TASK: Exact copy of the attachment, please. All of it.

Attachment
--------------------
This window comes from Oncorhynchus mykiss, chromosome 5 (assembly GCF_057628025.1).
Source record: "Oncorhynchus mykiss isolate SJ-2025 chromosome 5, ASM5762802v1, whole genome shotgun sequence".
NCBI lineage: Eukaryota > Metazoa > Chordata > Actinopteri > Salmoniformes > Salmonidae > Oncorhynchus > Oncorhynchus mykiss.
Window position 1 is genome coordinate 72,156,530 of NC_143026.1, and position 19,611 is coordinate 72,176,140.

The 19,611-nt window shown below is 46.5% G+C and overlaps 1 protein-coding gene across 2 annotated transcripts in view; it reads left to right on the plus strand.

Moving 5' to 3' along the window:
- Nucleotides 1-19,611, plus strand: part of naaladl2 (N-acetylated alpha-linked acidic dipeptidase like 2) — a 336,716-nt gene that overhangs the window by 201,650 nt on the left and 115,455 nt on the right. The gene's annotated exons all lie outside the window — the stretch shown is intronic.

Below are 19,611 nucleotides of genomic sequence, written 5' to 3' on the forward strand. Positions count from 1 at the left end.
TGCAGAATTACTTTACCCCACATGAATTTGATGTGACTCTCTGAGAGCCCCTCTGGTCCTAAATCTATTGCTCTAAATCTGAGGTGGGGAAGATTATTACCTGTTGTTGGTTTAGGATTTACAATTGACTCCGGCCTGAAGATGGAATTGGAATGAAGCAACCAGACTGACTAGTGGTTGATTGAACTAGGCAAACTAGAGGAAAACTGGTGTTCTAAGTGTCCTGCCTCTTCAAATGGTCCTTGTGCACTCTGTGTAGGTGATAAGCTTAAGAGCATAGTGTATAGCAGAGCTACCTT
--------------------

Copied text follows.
This window comes from Oncorhynchus mykiss, chromosome 5 (assembly GCF_057628025.1).
Source record: "Oncorhynchus mykiss isolate SJ-2025 chromosome 5, ASM5762802v1, whole genome shotgun sequence".
NCBI lineage: Eukaryota > Metazoa > Chordata > Actinopteri > Salmoniformes > Salmonidae > Oncorhynchus > Oncorhynchus mykiss.
Window position 1 is genome coordinate 72,156,530 of NC_143026.1, and position 19,611 is coordinate 72,176,140.

The 19,611-nt window shown below is 46.5% G+C and overlaps 1 protein-coding gene across 2 annotated transcripts in view; it reads left to right on the plus strand.

Moving 5' to 3' along the window:
- Nucleotides 1-19,611, plus strand: part of naaladl2 (N-acetylated alpha-linked acidic dipeptidase like 2) — a 336,716-nt gene that overhangs the window by 201,650 nt on the left and 115,455 nt on the right. The gene's annotated exons all lie outside the window — the stretch shown is intronic.

Below are 19,611 nucleotides of genomic sequence, written 5' to 3' on the forward strand. Positions count from 1 at the left end.
TGCAGAATTACTTTACCCCACATGAATTTGATGTGACTCTCTGAGAGCCCCTCTGGTCCTAAATCTATTGCTCTAAATCTGAGGTGGGGAAGATTATTACCTGTTGTTGGTTTAGGATTTACAATTGACTCCGGCCTGAAGATGGAATTGGAATGAAGCAACCAGACTGACTAGTGGTTGATTGAACTAGGCAAACTAGAGGAAAACTGGTGTTCTAAGTGTCCTGCCTCTTCAAATGGTCCTTGTGCACTCTGTGTAGGTGATAAGCTTAAGAGCATAGTGTATAGCAGAGCTACCTT